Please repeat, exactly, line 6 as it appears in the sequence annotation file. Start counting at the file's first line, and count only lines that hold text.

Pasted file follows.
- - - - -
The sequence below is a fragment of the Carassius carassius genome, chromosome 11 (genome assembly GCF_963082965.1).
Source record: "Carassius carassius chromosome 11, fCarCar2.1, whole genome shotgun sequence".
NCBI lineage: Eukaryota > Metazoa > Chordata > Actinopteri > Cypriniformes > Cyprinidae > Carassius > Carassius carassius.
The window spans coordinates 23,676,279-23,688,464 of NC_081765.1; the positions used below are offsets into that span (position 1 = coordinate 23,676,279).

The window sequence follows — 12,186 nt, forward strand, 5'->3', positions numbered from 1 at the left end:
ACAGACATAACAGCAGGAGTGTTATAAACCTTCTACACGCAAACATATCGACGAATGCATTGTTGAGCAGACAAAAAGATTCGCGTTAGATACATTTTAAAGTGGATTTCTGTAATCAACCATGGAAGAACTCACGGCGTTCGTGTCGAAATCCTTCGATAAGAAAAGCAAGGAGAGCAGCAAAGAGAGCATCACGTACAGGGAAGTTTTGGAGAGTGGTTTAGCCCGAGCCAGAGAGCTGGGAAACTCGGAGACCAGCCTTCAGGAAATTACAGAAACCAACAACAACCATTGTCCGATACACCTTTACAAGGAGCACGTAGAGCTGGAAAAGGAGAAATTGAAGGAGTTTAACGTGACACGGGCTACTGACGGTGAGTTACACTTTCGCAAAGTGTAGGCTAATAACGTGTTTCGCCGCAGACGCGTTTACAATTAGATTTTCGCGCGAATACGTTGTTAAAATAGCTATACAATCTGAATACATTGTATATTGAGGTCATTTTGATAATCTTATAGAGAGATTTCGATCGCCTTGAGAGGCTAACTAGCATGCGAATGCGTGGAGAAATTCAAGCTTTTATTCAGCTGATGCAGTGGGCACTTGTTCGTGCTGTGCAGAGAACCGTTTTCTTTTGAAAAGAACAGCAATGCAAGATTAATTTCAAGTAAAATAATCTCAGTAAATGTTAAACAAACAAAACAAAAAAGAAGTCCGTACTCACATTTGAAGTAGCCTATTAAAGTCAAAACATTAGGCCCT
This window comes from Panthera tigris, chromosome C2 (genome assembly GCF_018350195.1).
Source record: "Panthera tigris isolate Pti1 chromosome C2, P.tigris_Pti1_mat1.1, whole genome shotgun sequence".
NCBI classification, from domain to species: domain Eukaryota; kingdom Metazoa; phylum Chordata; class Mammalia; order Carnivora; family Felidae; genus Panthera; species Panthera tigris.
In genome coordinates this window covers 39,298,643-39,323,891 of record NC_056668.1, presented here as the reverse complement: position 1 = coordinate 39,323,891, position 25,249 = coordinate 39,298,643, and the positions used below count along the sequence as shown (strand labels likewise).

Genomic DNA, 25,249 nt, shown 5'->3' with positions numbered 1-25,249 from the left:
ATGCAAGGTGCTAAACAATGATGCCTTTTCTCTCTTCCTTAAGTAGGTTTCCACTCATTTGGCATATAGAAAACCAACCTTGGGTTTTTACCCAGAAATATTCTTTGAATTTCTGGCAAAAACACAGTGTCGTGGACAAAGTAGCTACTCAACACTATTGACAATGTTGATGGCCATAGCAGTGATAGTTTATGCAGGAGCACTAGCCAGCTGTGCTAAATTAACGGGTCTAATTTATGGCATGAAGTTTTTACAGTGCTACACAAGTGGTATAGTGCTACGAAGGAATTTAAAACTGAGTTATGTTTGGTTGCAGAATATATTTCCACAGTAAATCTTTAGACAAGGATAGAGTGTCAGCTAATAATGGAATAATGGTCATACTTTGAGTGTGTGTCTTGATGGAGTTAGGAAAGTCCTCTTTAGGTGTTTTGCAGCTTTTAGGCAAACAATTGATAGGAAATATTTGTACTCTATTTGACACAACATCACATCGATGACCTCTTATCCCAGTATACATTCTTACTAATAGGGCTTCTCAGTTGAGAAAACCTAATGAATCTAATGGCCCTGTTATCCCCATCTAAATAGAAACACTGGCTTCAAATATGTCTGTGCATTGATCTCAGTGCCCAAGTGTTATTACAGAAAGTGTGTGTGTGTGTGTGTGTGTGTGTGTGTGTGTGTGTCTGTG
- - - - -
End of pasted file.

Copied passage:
ACAGACATAACAGCAGGAGTGTTATAAACCTTCTACACGCAAACATATCGACGAATGCATTGTTGAGCAGACAAAAAGATTCGCGTTAGATACATTTTAAAGTGGATTTCTGTAATCAACCATGGAAGAACTCACGGCGTTCGTGTCGAAATCCTTCGATAAGAAAAGCAAGGAGAGCAGCAAAGAGAGCATCACGTACAGGGAAGTTTTGGAGAGTGGTTTAGCCCGAGCCAGAGAGCTGGGAAACTCGGAGACCAGCCTTCAGGAAATTACAGAAACCAACAACAACCATTGTCCGATACACCTTTACAAGGAGCACGTAGAGCTGGAAAAGGAGAAATTGAAGGAGTTTAACGTGACACGGGCTACTGACGGTGAGTTACACTTTCGCAAAGTGTAGGCTAATAACGTGTTTCGCCGCAGACGCGTTTACAATTAGATTTTCGCGCGAATACGTTGTTAAAATAGCTATACAATCTGAATACATTGTATATTGAGGTCATTTTGATAATCTTATAGAGAGATTTCGATCGCCTTGAGAGGCTAACTAGCATGCGAATGCGTGGAGAAATTCAAGCTTTTATTCAGCTGATGCAGTGGGCACTTGTTCGTGCTGTGCAGAGAACCGTTTTCTTTTGAAAAGAACAGCAATGCAAGATTAATTTCAAGTAAAATAATCTCAGTAAATGTTAAACAAACAAAACAAAAAAGAAGTCCGTACTCACATTTGAAGTAGCCTATTAAAGTCAAAACATTAGGCCCT